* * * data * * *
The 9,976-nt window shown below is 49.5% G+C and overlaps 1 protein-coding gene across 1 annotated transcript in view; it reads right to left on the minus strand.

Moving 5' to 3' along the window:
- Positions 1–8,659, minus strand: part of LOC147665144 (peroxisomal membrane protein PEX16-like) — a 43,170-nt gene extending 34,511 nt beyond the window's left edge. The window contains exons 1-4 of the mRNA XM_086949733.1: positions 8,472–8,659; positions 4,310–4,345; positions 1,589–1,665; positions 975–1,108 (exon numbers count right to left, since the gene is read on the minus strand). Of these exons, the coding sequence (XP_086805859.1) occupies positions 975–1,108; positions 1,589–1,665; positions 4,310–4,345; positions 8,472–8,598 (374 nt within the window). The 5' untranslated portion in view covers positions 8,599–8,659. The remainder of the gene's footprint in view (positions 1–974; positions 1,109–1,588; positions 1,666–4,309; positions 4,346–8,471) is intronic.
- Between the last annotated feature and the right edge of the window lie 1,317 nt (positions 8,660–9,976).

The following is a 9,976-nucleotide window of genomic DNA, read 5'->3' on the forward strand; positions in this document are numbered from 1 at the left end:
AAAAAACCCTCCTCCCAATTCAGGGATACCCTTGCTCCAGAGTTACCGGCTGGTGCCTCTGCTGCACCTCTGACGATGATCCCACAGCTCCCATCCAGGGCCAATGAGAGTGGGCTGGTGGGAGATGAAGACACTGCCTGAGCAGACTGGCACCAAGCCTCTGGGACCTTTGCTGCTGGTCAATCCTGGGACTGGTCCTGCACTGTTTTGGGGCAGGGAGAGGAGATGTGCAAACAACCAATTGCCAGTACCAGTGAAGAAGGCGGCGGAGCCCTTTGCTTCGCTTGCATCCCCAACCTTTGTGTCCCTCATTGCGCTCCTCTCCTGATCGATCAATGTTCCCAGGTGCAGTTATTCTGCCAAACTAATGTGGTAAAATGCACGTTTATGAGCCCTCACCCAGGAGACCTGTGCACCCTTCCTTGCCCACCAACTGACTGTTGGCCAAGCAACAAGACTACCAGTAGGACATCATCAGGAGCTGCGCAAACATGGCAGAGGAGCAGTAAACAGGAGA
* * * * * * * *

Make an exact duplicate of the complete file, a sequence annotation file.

The 9,976-nt window shown below is 49.5% G+C and overlaps 1 protein-coding gene across 1 annotated transcript in view; it reads right to left on the minus strand.

Moving 5' to 3' along the window:
- Positions 1–8,659, minus strand: part of LOC147665144 (peroxisomal membrane protein PEX16-like) — a 43,170-nt gene extending 34,511 nt beyond the window's left edge. The window contains exons 1-4 of the mRNA XM_086949733.1: positions 8,472–8,659; positions 4,310–4,345; positions 1,589–1,665; positions 975–1,108 (exon numbers count right to left, since the gene is read on the minus strand). Of these exons, the coding sequence (XP_086805859.1) occupies positions 975–1,108; positions 1,589–1,665; positions 4,310–4,345; positions 8,472–8,598 (374 nt within the window). The 5' untranslated portion in view covers positions 8,599–8,659. The remainder of the gene's footprint in view (positions 1–974; positions 1,109–1,588; positions 1,666–4,309; positions 4,346–8,471) is intronic.
- Between the last annotated feature and the right edge of the window lie 1,317 nt (positions 8,660–9,976).

The following is a 9,976-nucleotide window of genomic DNA, read 5'->3' on the forward strand; positions in this document are numbered from 1 at the left end:
AAAAAACCCTCCTCCCAATTCAGGGATACCCTTGCTCCAGAGTTACCGGCTGGTGCCTCTGCTGCACCTCTGACGATGATCCCACAGCTCCCATCCAGGGCCAATGAGAGTGGGCTGGTGGGAGATGAAGACACTGCCTGAGCAGACTGGCACCAAGCCTCTGGGACCTTTGCTGCTGGTCAATCCTGGGACTGGTCCTGCACTGTTTTGGGGCAGGGAGAGGAGATGTGCAAACAACCAATTGCCAGTACCAGTGAAGAAGGCGGCGGAGCCCTTTGCTTCGCTTGCATCCCCAACCTTTGTGTCCCTCATTGCGCTCCTCTCCTGATCGATCAATGTTCCCAGGTGCAGTTATTCTGCCAAACTAATGTGGTAAAATGCACGTTTATGAGCCCTCACCCAGGAGACCTGTGCACCCTTCCTTGCCCACCAACTGACTGTTGGCCAAGCAACAAGACTACCAGTAGGACATCATCAGGAGCTGCGCAAACATGGCAGAGGAGCAGTAAACAGGAGA